Screenshot of archive.today
Type of site
|Alexa rank||7,641 (September 2019[update])|
Archive.today uses headless browsing to record what embedded resources need to be captured to provide a high-quality memento, and creates a PNG image to provide a static and non-interactive visualization of the representation.
Archive.today records only text and images, excluding video, xml, rtf, spreadsheet (xls or ods) and other non-static content. It keeps track of the history of snapshots saved, returning to the user a request for confirmation before adding a new snapshot of an already saved Internet address.
Pages are captured with 1024 pixels of browser width. CSS is converted to inline CSS, removing responsive web design and selectors such as
Web pages cannot be duplicated from archive.is to web.archive.org as second-level backup, as archive.is places an exclusion for Wayback Machine[why?] and doesn't save its snapshots in WARC format. The reverse—from web.archive.org to archive.is—is possible, but the copy usually takes more time than a direct capture. Some web sites get deleted from Internet Archive's listings retroactively or blocked from being saved due to their robots.txt file, but Archive.today does not use this.
The research toolbar enables advanced keywords operators, using
* as the wildcard character. A couple of quotation marks address the search to an exact sequence of keywords present in the title or in the body of the webpage, whereas the insite operator restricts it to a specific Internet domain.
Once a web page is archived, it cannot be deleted directly by any Internet user.
While saving a dynamic list, archive.today searchbox shows only a result that links the previous and the following section of the list (e.g. 20 links for page). The other web pages saved are filtered, and sometimes may be found by one of their occurrences.
If a page has already been archived, archive.is asks the user to confirm archiving a new revision, instead of immediately archiving it.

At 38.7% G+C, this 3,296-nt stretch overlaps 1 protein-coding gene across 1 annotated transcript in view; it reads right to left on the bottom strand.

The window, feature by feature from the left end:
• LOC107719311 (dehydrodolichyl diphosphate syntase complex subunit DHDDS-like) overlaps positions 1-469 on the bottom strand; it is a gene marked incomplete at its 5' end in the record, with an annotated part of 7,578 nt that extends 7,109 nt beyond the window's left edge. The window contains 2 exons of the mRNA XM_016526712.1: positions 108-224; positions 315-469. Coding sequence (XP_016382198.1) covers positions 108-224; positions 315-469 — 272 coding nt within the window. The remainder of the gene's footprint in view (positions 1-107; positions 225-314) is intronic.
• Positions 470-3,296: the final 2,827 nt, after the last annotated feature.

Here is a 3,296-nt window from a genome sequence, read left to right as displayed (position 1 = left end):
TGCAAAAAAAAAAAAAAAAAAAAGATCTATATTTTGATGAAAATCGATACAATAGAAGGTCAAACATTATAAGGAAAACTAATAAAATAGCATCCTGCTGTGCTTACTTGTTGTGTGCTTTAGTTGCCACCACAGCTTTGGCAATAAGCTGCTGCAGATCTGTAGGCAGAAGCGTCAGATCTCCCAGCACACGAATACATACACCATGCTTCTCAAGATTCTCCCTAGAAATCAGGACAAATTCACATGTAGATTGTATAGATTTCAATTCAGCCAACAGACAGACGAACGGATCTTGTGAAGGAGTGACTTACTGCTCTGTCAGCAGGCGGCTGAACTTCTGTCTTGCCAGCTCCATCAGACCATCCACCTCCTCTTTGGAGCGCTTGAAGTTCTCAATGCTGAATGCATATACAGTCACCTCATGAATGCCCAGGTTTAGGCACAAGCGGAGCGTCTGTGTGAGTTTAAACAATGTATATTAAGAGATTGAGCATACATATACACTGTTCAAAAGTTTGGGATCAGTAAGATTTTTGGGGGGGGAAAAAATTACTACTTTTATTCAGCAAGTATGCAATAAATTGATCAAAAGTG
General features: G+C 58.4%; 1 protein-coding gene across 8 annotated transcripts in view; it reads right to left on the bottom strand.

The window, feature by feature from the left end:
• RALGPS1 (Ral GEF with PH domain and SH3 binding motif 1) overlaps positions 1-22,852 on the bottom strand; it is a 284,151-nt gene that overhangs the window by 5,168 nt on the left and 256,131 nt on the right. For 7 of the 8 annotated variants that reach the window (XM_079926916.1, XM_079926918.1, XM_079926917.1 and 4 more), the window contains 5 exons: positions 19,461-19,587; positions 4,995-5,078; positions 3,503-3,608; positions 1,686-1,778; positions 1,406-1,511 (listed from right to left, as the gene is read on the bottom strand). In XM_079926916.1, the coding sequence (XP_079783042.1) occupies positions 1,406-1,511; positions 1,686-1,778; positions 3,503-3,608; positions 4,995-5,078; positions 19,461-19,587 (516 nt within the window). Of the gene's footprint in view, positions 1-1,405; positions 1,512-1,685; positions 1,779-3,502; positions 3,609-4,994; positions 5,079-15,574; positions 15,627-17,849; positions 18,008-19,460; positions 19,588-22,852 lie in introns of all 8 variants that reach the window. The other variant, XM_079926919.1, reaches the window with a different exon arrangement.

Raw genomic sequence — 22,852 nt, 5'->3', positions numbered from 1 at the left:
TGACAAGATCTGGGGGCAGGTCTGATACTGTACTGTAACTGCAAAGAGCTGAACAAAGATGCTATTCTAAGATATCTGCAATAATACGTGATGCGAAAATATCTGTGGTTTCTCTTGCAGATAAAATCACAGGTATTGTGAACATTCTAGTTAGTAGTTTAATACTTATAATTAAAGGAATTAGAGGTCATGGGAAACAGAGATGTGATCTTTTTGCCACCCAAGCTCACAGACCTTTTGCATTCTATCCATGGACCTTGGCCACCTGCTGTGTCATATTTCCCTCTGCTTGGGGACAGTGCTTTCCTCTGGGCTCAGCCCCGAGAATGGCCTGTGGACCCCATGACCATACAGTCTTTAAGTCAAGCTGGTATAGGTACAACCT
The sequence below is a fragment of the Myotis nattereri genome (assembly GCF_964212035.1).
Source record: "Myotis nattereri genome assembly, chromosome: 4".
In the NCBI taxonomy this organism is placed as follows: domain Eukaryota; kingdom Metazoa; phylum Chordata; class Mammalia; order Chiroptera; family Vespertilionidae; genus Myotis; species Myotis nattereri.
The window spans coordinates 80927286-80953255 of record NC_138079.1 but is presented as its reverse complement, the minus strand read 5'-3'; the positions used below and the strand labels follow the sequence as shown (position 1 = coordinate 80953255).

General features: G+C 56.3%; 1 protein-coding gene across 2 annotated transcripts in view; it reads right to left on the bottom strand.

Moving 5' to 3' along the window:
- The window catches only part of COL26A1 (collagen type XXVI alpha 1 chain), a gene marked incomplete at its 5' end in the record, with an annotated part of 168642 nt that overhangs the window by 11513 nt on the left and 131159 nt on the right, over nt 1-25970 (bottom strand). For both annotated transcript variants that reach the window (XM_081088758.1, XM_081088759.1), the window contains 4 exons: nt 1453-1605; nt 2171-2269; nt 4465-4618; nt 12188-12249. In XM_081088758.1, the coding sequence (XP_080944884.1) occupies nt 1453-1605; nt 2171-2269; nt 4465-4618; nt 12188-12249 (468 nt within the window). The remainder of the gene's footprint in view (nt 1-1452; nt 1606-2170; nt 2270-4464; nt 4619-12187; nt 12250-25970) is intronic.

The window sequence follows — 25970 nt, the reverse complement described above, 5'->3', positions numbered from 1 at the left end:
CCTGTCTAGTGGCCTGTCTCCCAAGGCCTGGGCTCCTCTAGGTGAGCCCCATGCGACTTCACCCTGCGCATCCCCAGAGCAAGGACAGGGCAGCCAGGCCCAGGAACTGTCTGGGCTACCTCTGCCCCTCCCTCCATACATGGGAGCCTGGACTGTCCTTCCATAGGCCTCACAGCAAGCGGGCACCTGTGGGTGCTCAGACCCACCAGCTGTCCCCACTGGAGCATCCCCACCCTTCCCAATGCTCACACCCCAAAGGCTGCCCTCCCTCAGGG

While loading a page, a list of URLs to individual page elements among their content sizes, HTTP statuses and MIME types is shown. This list can only be viewed during the crawling process.
Archive.today was founded in 2012. The site originally branded itself as archive.today, but in May 2015, changed the primary mirror to archive.is. In January 2019, it began to deprecate the archive.is domain in favor of the archive.today mirror.
In March 2019, the site was blocked for six months by several Australian internet providers in the aftermath of the Christchurch mosque shootings in an attempt to limit distribution of the footage of the attack.
On 21 July 2015, the operators blocked access to the service from all Finnish IP addresses, stating on Twitter that they did this in order to avoid escalating a dispute they allegedly had with the Finnish government.
Additionally, since late 2018, Archive.today has implemented a data cap limitation, presumably to help protect against denial-of-service attacks. Individual users can only archive and/or retrieve approximately 10 to 20 megabytes of data per day. After that limitation is reached, their web server blocks the individual user's IP address by no longer responding.
- "Archive.is Site Info". Site Info. Alexa Internet. Archived from the original on 23 June 2015. Retrieved 14 July 2015.
- Martin Brinkmann, Martin (22 April 2015). "Create publicly available web page archives with Archive.is". Ghacks. Archived from the original on 12 April 2019. Retrieved 13 June 2015.
- Dascalescu, Dan (18 February 2013). "Web page archiving – Dan Dascalescu's Wiki (review)". Wiki.dandascalescu.com. Archived from the original on 22 September 2013. Retrieved 3 October 2013.